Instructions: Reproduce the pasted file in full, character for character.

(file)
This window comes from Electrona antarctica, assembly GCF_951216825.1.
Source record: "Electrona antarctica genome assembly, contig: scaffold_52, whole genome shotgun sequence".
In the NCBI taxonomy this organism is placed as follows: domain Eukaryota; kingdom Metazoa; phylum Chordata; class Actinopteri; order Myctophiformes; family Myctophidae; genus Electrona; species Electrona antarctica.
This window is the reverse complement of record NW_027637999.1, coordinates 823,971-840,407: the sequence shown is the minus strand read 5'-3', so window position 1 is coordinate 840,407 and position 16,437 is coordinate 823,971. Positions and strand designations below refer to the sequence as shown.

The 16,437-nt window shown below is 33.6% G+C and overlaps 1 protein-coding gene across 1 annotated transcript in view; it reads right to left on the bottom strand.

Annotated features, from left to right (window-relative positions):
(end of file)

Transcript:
This window comes from Electrona antarctica, assembly GCF_951216825.1.
Source record: "Electrona antarctica genome assembly, contig: scaffold_52, whole genome shotgun sequence".
In the NCBI taxonomy this organism is placed as follows: domain Eukaryota; kingdom Metazoa; phylum Chordata; class Actinopteri; order Myctophiformes; family Myctophidae; genus Electrona; species Electrona antarctica.
This window is the reverse complement of record NW_027637999.1, coordinates 823,971-840,407: the sequence shown is the minus strand read 5'-3', so window position 1 is coordinate 840,407 and position 16,437 is coordinate 823,971. Positions and strand designations below refer to the sequence as shown.

The 16,437-nt window shown below is 33.6% G+C and overlaps 1 protein-coding gene across 1 annotated transcript in view; it reads right to left on the bottom strand.

Annotated features, from left to right (window-relative positions):